Teva Pharmaceutical Industries Ltd. (TEVA) jumped the most in more than 12 years after a U.S. federal district judge ruling may block generic versions of its best- selling Copaxone drug from entering the market until 2015.
Shares of Petach Tikvah, Israel-based Teva surged 12 percent, the biggest gain since April 2000, to 163 shekels at the 4:30 p.m. close in Tel Aviv. The increase added 16.1 billion shekels ($4.1 billion) to Teva’s market value today.
Patent claims that Teva brought against Novartis AG (NOVN)’s Sandoz unit, Mylan Inc. (MYL:US), and Momenta Pharmaceuticals Inc. (MNTA:US) are infringed, valid and enforceable, U.S. District Judge Barbara Jones in Manhattan ruled. The court decision covers several patents for its multiple sclerosis medicine, the last of which deals with the manufacturing process and expires on September 2015, Teva said in a Business Wire statement on June 23.
“While the market expected a Teva win, this clears a major uncertainty that was hovering over Teva’s shares,” said Steven Tepper, an analyst at Harel Finance Ltd. “There is a higher chance now that Teva will enjoy protection of its patents until their expirations.”
Teva is trying to block competition for Copaxone, its best- selling product, which generated 21 percent of the company’s revenue in 2011. Shares of the world’s largest maker of generic drugs decreased 4.9 percent since the start of the year through the June 21 close, as newer oral treatments such as Novartis’ Gilenya and the possible introduction of generics before patent expirations threatened to erode its market share.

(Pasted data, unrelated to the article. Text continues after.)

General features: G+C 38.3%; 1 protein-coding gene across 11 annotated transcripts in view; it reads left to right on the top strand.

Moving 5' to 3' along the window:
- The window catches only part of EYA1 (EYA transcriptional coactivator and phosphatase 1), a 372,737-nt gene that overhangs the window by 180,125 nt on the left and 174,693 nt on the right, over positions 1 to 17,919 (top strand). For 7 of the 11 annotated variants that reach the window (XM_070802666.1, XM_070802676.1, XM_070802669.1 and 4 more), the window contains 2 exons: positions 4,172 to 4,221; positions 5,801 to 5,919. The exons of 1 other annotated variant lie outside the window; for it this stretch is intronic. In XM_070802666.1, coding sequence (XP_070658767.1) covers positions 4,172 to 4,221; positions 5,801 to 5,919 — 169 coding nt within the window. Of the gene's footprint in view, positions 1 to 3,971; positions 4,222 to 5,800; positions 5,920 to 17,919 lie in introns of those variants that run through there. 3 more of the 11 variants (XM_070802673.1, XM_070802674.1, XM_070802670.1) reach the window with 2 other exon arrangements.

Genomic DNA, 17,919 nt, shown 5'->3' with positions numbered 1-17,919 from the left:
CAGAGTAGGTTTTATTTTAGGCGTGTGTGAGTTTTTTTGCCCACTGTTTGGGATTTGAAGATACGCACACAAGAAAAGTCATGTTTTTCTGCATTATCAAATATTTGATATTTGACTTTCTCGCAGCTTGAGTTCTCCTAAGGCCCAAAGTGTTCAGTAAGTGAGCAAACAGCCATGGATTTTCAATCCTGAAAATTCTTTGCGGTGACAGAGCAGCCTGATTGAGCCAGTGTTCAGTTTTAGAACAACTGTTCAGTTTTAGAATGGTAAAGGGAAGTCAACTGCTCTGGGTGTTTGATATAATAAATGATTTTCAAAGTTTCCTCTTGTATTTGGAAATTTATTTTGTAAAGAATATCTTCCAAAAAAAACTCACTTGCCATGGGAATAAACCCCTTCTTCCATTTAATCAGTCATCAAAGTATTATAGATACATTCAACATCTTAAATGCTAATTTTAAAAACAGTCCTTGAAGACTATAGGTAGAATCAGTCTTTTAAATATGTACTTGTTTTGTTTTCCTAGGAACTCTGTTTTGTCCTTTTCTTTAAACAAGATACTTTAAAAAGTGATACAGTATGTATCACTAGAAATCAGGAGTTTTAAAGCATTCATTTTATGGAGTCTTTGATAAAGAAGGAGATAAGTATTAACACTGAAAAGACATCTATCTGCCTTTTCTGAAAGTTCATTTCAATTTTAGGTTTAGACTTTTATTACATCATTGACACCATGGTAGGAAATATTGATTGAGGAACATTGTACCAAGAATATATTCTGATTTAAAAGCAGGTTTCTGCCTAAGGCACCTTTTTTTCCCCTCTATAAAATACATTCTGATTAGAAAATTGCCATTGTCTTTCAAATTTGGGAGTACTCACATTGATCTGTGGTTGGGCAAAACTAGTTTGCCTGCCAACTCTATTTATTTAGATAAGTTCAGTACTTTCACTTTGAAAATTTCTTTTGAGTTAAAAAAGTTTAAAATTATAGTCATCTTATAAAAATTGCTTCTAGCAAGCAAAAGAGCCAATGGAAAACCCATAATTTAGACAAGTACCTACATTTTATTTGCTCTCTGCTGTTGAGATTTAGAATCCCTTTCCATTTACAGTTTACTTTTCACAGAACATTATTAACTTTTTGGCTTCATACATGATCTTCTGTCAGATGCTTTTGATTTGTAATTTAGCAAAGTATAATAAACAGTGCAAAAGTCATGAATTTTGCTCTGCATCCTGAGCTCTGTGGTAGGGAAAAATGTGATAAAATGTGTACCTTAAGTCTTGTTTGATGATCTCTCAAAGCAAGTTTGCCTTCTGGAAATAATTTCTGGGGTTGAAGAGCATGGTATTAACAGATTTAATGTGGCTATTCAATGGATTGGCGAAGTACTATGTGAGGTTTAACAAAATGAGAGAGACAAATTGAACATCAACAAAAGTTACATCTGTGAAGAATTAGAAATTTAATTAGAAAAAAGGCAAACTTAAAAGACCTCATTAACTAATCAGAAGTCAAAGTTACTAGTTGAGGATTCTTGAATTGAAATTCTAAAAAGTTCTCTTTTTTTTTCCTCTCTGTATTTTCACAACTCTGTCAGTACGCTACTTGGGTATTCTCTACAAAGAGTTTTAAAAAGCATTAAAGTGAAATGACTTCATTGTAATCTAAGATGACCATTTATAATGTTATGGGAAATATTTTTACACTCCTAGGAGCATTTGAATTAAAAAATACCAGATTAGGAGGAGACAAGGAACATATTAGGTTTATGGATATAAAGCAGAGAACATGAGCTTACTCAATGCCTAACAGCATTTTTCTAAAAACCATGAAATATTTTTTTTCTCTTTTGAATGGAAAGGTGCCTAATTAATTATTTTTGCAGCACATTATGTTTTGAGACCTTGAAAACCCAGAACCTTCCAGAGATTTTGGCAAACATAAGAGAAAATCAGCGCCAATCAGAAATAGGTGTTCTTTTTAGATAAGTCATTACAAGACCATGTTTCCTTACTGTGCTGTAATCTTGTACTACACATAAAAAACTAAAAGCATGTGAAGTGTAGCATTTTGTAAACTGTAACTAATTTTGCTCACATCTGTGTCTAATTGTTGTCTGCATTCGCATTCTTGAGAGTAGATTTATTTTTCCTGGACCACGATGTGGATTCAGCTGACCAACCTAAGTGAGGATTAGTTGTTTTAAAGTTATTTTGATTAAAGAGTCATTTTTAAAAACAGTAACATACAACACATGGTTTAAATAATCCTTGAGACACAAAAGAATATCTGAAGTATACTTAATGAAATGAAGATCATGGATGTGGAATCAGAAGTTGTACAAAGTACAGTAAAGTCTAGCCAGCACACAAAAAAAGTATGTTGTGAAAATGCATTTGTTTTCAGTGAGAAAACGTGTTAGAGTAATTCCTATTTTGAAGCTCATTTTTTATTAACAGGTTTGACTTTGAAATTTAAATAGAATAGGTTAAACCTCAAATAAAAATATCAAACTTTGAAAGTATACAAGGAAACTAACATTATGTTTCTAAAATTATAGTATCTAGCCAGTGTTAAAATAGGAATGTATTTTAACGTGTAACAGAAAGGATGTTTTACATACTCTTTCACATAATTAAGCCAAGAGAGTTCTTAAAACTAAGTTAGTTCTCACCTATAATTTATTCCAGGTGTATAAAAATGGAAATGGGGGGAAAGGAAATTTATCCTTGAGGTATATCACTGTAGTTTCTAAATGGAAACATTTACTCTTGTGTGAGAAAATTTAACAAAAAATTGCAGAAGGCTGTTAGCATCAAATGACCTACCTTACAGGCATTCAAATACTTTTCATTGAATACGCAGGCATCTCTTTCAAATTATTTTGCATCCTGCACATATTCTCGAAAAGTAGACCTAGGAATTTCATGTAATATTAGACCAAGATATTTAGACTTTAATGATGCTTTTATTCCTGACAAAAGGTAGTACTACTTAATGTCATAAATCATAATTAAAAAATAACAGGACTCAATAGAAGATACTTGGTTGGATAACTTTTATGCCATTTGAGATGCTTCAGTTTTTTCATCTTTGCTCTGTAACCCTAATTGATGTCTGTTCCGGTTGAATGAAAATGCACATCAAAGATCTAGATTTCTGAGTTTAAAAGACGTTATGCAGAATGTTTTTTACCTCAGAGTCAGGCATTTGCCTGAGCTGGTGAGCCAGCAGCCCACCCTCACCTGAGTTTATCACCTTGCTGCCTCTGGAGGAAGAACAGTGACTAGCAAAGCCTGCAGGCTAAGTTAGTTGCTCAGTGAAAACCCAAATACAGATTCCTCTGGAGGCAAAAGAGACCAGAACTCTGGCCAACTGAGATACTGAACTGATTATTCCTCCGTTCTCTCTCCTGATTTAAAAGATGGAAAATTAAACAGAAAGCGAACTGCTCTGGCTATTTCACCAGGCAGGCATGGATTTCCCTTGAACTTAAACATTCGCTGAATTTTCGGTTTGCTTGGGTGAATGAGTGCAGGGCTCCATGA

Teva’s shares were raised to ‘buy’ from ‘outperform’ at Leader & Co. Investment House Ltd. in Tel Aviv. While investors expected Teva to protect its so-called Orange Book patents, which expire on May 2014, Teva’s success in defending its process patent due 2015 is a “big surprise,” analyst Sabina Podval said. The drug could yield profits of about $7.5 billion to $8 billion over the next three years, Podval said.
“The bottom line is this is excellent news for Teva,” Podval said. “The fact that generics now have to wait longer could allow Teva to move more of its patients to the better version of Copaxone,” which is now in clinical studies.
Teva said on June 14 that a late-stage trial of a longer- acting version of Copaxone reduced relapses from multiple sclerosis more than a placebo.
Teva may “rally significantly” over the next few days as many investors had “remained on the sidelines in front of this decision,” Shibani Malhotra, an analyst at RBC Capital Markets LLC in New York, wrote in an e-mailed note. Malhotra expects 30 percent of Teva patients to move to the new form of Copaxone once it’s approved.
Teva sued Basel, Switzerland-based Novartis and Cambridge, Massachusetts-based Momenta, saying that copies of Copaxone would infringe several patents.
“We are disappointed that the court determined that Teva’s patents were valid and infringed, and we look forward to reading the full opinion to understand its reasoning,” Momenta Chief Executive Officer Craig Wheeler said in a press release.
While drugmakers seeking to sell generic versions of Copaxone will appeal the decision, it will likely take eight to 15 months for an appeal process to unfold, wrote Jason Gerberry, an analyst at Leerink Swann & Co. in Boston.
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